The biggest attractions in Phuket are, of course, natural. The lovely beaches and lush hilly landscape, along with some pretty seascapes nearby, all combine to offer a postcard perfect venue that brings people back time and again. And when they do return, they’re usually surprised to discover an ever increasing choice of manmade attractions that include museums, monuments, shows and well preserved historical buildings.
For starters, the series of near perfect crescent shaped beaches along the west coast are a prime attraction, and a day spent touring the island to experience the individual character of each is highly recommended. Many visitors never make it past the headlands of their particular beach area, but this large island has some surprises. It’s easy to escape the built-up touristy areas and discover a near exclusive little bay to picnic on. More on Phuket attractions.
The best place to get a perspective is from the viewpoint at the southern end of Kata Noi, which offers stunning vistas of Kata, Karon and Patong bays. If you continue south, you will stumble upon the lovely undeveloped and uncrowded Nai Harn beach before reaching Promthep Cape, which is a popular place to witness the sunset. See our guide to beaches in Phuket.
Heading north from Patong, the road meanders over several headlands to reach Kamala, Surin and Bang Tao beaches. Kamala is a large sweeping bay of natural beauty, while Surin is small and exclusive. The real attraction at Bang Tao is the many pretty lagoons that have resulted from a deceased tin mining industry, but the Laguna complex has turned this into a bit of an exclusive domain.
To escape the tourists, head northeast to hear some unusual primate singing at the Gibbon Rehabilitation Centre. It’s located in Khao Phra Thaeo National Park which includes Tong Sae and Bang Phe waterfalls. If you really insist on getting off the beaten track, there are some interesting stretches of mangrove coastline all along the east coast here.
Phuket Town itself has some history attached to it, a legacy of its importance as a trading centre when Phuket was strategically important. There is a definite Chinese influence among the traditional shop houses and some grand Sino-Portuguese architecture on Thalang road. Just outside is the Phuket Orchid Garden and Thai Village, which offers a wonderful Thai cultural experience. If you have free time, you may want to visit the Phuket Shell Museum and Sea Gypsy Village, both near Rawai Beach to the south of the town.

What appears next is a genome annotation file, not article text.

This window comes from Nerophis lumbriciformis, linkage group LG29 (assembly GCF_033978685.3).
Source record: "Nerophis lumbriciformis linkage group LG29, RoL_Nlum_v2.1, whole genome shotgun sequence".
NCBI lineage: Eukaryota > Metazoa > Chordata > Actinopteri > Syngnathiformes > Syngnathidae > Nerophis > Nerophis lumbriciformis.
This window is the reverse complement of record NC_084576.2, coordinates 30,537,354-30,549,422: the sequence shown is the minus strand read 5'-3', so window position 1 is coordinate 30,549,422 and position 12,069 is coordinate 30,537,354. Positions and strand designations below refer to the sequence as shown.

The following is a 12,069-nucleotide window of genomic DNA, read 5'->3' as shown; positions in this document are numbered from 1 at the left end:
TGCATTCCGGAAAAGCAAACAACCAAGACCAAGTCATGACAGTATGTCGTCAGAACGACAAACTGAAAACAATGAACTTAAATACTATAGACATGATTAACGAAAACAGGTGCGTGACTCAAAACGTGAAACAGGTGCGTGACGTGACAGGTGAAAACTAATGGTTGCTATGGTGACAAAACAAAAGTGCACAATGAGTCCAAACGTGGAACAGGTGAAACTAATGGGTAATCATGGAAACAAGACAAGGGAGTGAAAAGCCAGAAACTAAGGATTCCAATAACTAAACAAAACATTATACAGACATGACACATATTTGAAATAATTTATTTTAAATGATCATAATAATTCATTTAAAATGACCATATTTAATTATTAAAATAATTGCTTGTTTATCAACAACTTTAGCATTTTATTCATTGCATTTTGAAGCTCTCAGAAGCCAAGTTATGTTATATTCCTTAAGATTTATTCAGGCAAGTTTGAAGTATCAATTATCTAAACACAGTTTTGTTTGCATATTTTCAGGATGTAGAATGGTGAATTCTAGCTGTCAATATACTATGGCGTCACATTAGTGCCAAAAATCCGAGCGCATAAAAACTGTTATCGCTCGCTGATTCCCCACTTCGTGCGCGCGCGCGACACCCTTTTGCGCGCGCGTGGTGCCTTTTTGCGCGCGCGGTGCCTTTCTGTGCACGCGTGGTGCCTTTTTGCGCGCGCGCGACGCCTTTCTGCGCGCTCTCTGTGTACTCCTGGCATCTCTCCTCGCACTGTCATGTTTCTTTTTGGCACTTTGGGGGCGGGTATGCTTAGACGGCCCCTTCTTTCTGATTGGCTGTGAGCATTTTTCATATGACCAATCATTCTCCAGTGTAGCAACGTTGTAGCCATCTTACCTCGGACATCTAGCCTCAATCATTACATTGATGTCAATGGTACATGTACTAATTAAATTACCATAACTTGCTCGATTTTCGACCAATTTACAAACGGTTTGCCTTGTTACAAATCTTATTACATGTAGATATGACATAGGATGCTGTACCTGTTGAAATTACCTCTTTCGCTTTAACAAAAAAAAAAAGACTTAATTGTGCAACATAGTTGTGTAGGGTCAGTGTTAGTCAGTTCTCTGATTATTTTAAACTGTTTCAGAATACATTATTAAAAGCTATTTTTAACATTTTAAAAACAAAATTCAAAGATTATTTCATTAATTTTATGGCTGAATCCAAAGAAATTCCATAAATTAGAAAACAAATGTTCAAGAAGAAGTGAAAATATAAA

Although Phuket isn’t gifted with quite the same religious cultural inheritance as older cities in Thailand, there is an impressive and distinct chedi at Wat Chalong, near Phuket Town. On your way in from the airport, you might also notice the Heroines Monument, dedicated to two sisters who saved the island by warning against marauding Burmese. More on self-drive tours of Phuket.
Daytrips from Phuket
Some of the best sights that a Phuket holiday has to offer aren’t found on the island at all, but are just a daytrip away and are highly recommended. The most popular is a visit to the famous Phi Phi islands, where the movie The Beach was filmed. The remarkable karst cliffs, paradise-like beaches and aqua-coloured waters all leave a lasting impression of what tropical paradise should be like. A day tour takes in several of the islands, including Phi Phi Don, which is now more pleasant since the 2004 tsunami destroyed much of the over-development.
Krabi’s Ao Nang resort area and Railay Beach, which is isolated from the mainland by karst cliffs, is another eye-candy location that can be reached as a daytrip from Phuket. If you travel here by car, you can take time to visit the pretty Than Bokkarani National Park with its glades of cascading pools. Farther afield is the lovely Khao Sok National Park with its bizarre rock formations.
Another ‘must-see’ is Pha Nga Bay, an incredible theatre of karst pillars and islands. It too took a starring role in the Bond movie The Man with the Golden Gun, and all tours make an obligatory stop on James Bond Island. In addition to sea kayaking through caves, lunch is enjoyed at the Moslem Sea Gypsy village of Koh Phan Yee, which is built on stilts above mud flats and water. Also in the bay is the remarkable Hong Island, with its hidden lagoon that can only be reached through a tunnel at low tide.
Scuba divers like to take daytrips or live-aboard excursions to the pristine Similan Islands, which are west of Phuket. The reefs here are among the best in the area, although visitor number are now being limited to prevent coral bleaching. Several other smaller islands closer to Phuket offer the prospect of a private beach for the day and can be reached by chartering a long-tailed boat. More on day trips from Phuket